The last 6 weeks have been quite the challenge training wise for me. I felt like I was getting in decent shape in April and looking forward to racing, when I got nailed with a couple of fluke injuries.
A few weeks before planning to run Bear Mountain 50miler, I was out route planning and scouting out the course for the Kingston 5Peaks Trail Race. I was checking out a new section of rugged trail that featured a long uphill with a steep side slope. I felt a little twinge in my forefoot, but continued on thinking it was nothing. Things then got worse and had me question if I’d be able to race Bear Mountain. At one point I even questioned if it was a stress fracture.
Well, I dodged bullet #1 and after a few trips to our wonder physio, it was determined that the bones in my foot were just a little locked up and I’d put a lot of strain on the outside edge of my foot during that slanted climb. Things were looking good now and my foot had loosened up nicely. Whew!
Then, on the day before we were scheduled to leave for Bear Mountain, I was out again on the 5Peaks trails doing some final course planning. I had a good run, had finished and was thinking that everything was going to be fine and was looking forward to the race. That’s when I got nailed again.
I looked over at the barn that we use for the race and noticed a rooster in the yard. I didn’t think anything more of it, so continued planning and then started walking back to the car to leave. It was at that moment that I heard something running fast towards me. I turned around just in time to see the rooster lunging towards me. As I was twisting I stumbled on a rock, falling backwards and hard on my hip. The twisting and falling sent a sharp pain up my back. I knew I was in trouble.
The rooster was happy that he had protected the hen house (though I don’t think there were even any hens there) and strutted back towards the barn, while I hobbled to my feet trying to walk to the car as my back continued to seize up further.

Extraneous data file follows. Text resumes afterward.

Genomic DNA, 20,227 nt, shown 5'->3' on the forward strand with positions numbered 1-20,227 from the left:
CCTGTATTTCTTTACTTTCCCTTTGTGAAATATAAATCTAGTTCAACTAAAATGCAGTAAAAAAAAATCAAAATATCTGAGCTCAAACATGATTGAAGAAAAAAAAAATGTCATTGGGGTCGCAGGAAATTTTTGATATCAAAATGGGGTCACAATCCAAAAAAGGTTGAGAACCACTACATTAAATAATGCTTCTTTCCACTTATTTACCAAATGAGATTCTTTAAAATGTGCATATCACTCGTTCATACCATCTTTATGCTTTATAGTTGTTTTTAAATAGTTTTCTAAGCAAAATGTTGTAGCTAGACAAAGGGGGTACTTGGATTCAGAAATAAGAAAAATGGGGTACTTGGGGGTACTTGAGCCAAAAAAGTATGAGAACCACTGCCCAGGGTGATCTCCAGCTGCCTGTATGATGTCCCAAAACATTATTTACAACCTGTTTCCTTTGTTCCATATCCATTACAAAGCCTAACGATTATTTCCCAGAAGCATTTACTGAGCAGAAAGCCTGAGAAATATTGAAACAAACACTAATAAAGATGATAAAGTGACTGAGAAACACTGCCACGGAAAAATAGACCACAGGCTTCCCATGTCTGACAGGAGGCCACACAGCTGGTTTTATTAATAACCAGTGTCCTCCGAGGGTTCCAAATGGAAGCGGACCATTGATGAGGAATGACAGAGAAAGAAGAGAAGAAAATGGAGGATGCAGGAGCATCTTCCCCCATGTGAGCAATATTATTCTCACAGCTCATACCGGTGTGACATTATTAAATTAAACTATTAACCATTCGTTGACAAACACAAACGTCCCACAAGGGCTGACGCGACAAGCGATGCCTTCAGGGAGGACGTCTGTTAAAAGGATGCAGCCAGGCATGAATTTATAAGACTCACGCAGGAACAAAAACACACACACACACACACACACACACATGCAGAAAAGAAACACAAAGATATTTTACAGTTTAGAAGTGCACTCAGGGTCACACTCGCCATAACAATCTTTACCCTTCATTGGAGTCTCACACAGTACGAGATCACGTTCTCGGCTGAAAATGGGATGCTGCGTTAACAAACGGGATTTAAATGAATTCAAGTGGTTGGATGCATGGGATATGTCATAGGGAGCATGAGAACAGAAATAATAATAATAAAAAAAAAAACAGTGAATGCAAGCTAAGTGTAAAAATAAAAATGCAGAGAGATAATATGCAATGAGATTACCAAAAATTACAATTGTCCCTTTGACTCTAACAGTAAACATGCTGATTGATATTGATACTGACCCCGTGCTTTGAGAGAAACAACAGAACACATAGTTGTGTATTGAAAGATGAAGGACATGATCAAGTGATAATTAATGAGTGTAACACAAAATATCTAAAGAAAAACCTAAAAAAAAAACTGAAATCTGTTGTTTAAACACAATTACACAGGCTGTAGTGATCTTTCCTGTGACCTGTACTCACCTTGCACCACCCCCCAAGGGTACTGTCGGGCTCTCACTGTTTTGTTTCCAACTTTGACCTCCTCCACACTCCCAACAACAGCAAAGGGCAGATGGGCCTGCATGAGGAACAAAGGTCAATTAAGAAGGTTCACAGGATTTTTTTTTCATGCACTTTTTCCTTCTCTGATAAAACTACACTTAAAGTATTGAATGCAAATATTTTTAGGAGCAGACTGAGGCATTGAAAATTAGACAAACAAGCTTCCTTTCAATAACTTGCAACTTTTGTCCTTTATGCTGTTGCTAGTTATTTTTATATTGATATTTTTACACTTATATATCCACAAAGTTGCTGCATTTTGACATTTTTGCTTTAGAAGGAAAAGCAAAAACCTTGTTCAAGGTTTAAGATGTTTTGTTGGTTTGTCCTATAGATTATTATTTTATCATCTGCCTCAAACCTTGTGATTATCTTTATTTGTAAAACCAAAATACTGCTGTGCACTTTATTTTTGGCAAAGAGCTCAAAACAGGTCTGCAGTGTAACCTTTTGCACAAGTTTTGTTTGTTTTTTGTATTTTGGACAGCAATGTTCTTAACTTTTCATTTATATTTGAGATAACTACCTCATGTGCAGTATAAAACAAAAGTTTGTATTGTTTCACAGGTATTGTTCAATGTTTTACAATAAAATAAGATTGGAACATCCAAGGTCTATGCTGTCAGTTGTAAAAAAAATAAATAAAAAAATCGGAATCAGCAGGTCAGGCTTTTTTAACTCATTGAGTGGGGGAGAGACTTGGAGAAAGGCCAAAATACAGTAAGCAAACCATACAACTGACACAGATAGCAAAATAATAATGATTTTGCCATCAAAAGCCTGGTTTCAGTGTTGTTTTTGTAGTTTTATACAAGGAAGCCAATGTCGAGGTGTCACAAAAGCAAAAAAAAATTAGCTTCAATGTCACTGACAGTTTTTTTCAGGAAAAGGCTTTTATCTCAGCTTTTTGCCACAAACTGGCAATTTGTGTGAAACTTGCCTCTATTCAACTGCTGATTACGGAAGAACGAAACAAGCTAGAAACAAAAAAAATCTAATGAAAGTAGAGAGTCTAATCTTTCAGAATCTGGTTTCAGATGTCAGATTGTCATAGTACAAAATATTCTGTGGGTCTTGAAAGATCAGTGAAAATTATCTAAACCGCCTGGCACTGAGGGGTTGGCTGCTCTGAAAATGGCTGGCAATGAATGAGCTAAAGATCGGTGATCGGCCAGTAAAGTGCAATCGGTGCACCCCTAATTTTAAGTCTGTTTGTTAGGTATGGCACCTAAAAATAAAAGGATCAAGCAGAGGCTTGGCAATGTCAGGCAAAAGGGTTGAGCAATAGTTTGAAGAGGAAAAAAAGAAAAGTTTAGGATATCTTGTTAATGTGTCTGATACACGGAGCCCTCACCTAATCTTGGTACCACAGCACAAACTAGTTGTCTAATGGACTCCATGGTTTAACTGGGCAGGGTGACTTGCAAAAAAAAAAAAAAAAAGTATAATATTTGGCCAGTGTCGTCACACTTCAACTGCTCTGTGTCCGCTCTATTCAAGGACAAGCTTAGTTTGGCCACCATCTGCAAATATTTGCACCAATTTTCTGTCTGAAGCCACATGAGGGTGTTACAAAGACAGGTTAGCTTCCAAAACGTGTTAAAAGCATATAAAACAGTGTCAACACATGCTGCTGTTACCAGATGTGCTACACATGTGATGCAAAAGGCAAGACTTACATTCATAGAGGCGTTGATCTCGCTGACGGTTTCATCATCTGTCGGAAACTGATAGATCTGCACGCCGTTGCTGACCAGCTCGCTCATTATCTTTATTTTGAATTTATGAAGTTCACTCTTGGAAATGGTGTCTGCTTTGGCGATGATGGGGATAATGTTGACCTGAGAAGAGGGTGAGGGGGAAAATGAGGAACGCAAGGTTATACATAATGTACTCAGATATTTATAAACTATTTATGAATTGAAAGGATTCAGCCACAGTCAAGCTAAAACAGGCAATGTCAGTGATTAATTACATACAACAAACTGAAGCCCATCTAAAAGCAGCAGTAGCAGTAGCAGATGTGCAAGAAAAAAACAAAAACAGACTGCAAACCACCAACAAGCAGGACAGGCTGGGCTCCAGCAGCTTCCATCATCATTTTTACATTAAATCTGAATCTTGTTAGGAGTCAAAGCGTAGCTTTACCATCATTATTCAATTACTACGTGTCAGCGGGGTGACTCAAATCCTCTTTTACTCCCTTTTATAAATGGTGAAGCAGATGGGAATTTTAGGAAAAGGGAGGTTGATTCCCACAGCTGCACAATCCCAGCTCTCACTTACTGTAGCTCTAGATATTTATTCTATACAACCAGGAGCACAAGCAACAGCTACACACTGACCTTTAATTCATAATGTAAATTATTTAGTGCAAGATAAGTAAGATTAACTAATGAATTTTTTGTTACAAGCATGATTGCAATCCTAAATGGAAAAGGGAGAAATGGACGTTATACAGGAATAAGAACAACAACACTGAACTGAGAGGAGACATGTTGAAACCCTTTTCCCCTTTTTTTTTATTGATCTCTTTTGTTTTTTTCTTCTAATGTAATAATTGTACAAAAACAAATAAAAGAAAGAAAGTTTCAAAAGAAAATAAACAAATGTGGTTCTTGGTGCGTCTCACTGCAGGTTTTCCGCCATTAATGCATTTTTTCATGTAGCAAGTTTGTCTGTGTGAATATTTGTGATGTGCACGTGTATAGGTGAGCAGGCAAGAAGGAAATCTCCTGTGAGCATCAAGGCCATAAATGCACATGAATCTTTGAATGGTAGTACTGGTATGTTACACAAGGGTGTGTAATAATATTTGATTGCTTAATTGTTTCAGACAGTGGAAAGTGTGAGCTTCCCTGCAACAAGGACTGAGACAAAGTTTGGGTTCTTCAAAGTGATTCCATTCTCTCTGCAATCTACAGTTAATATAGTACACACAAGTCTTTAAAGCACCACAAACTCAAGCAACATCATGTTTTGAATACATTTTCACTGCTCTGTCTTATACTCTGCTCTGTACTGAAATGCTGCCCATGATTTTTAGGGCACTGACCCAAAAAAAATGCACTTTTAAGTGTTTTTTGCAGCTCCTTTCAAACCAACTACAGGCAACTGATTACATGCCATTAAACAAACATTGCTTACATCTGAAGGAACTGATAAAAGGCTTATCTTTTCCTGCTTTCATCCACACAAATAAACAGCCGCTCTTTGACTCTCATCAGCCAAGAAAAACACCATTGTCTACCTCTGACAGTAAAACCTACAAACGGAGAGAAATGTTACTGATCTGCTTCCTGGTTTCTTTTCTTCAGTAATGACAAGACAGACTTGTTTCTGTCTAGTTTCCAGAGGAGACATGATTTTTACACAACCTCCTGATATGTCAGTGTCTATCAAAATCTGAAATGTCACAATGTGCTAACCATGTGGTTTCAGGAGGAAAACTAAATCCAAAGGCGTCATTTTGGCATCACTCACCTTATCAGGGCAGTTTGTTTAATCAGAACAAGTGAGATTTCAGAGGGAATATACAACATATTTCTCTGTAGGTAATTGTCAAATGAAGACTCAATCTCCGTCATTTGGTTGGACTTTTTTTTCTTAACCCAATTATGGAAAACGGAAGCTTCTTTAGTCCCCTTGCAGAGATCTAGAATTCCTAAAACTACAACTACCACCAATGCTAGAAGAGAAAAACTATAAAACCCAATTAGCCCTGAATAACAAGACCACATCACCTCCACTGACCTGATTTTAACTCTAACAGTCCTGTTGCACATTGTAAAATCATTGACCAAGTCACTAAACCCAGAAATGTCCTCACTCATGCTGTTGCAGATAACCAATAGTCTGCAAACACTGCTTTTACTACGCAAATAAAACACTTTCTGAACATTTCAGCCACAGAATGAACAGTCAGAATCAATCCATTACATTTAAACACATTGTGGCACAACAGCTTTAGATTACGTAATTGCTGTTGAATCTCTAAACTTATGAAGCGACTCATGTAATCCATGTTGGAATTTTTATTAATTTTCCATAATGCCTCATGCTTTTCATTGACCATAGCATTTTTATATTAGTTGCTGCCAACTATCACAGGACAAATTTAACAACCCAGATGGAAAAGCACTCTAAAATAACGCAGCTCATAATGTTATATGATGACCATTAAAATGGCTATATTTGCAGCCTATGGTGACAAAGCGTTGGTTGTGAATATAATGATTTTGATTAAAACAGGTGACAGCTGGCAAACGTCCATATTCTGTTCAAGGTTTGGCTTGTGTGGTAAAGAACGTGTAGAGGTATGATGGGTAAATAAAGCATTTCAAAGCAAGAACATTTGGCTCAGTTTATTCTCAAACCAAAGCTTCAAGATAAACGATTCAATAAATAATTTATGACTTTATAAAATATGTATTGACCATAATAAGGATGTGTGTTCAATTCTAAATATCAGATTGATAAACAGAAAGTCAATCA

Fortunately, I had a final physio appointment booked for that day and switched the focus from my foot to my back, though there wasn’t much that could be done on that day anyhow with my back so inflamed. I knew at that point that there was no way I’d be able to race a couple of days later.
I have a new appreciation for people with back injuries and what they go through. Later that day I was having an extremely hard time walking. I was taking baby steps. Even stepping up curbs required a great deal of concentration to make sure that my right leg wouldn’t give out from the pain. While in the car as a passenger, any turn or minor bump would send me through the roof. I would probably say that it was the most pain I’ve ever had to deal with…even more so than my broken leg.
The following day was no better, and this was another one of those few days where I thought that my running streak might potentially end and I’d have to take a day off from running. Fortunately after another physio appointment, my back had loosened up slightly and I was able to get around a little better. Still, the thought of running was almost laughable and made me feel sick to my stomach. Eventually, I got enough Vitamin I (ibuprofen) into me and gingerly set out for probably the slowest and most rigid 20 minute run I’d ever done. The streak is still alive.
Recovery has been slow, but after almost 4 weeks, my back is now at a decent, though not 100%, place again. I’m able to run up to 2 hours again slowly now. I have to be careful about going too long or too fast as the right side of my back gets pretty sore and weak if I try to do too much. This then affects my stride and causes me to favour my one side while other little nigglies pop up (ie. knee, ITB, achilles). I just need to be patient and continue with my rehab exercises for my back to get it stronger.
I’m not sure what the race season holds for me this summer/fall at this point, but I’m happy to at least be back running fairly pain-free again. Never take it for granted!
I had actually started writing this blog quite a while ago, but then stopped as I didn’t see the humor in it when I was still in a lot of pain. Now, I guess I can smirk at the whole rooster incident a little. I mean, I’ve had numerous wildlife encounters/sightings with bears, wolves and cougars, so I find it somewhat ironic to think it was a damn rooster that almost took me down.
I don’t eat meat and find the thought of Kentucky Fried Chicken to be quite repulsive, but have to admit I’ve been giving a thumbs up to Colonel Sanders whenever I pass a KFC these days.
Always an adventure!